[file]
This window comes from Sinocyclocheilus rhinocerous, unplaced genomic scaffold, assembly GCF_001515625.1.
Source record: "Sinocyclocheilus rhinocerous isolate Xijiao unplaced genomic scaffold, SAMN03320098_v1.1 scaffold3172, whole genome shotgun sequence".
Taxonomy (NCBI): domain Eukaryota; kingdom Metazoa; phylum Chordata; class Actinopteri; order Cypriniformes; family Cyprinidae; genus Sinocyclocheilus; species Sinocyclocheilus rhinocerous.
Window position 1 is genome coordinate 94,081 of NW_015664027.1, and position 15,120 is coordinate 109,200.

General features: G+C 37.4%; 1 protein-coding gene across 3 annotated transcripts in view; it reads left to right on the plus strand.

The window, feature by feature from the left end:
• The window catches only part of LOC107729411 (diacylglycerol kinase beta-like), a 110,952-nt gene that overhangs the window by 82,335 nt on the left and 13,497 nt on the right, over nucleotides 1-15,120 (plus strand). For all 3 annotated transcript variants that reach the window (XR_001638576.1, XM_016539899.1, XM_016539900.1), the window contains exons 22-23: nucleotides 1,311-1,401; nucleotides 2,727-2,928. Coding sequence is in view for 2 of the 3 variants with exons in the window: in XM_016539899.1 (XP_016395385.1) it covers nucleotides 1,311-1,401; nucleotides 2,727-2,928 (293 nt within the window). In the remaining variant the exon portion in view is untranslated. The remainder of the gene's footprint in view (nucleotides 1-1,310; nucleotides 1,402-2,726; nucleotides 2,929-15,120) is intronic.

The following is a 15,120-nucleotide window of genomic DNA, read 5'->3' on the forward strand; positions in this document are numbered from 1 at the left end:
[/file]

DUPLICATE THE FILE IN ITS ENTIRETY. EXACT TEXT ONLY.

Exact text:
This window comes from Sinocyclocheilus rhinocerous, unplaced genomic scaffold, assembly GCF_001515625.1.
Source record: "Sinocyclocheilus rhinocerous isolate Xijiao unplaced genomic scaffold, SAMN03320098_v1.1 scaffold3172, whole genome shotgun sequence".
Taxonomy (NCBI): domain Eukaryota; kingdom Metazoa; phylum Chordata; class Actinopteri; order Cypriniformes; family Cyprinidae; genus Sinocyclocheilus; species Sinocyclocheilus rhinocerous.
Window position 1 is genome coordinate 94,081 of NW_015664027.1, and position 15,120 is coordinate 109,200.

General features: G+C 37.4%; 1 protein-coding gene across 3 annotated transcripts in view; it reads left to right on the plus strand.

The window, feature by feature from the left end:
• The window catches only part of LOC107729411 (diacylglycerol kinase beta-like), a 110,952-nt gene that overhangs the window by 82,335 nt on the left and 13,497 nt on the right, over nucleotides 1-15,120 (plus strand). For all 3 annotated transcript variants that reach the window (XR_001638576.1, XM_016539899.1, XM_016539900.1), the window contains exons 22-23: nucleotides 1,311-1,401; nucleotides 2,727-2,928. Coding sequence is in view for 2 of the 3 variants with exons in the window: in XM_016539899.1 (XP_016395385.1) it covers nucleotides 1,311-1,401; nucleotides 2,727-2,928 (293 nt within the window). In the remaining variant the exon portion in view is untranslated. The remainder of the gene's footprint in view (nucleotides 1-1,310; nucleotides 1,402-2,726; nucleotides 2,929-15,120) is intronic.

The following is a 15,120-nucleotide window of genomic DNA, read 5'->3' on the forward strand; positions in this document are numbered from 1 at the left end: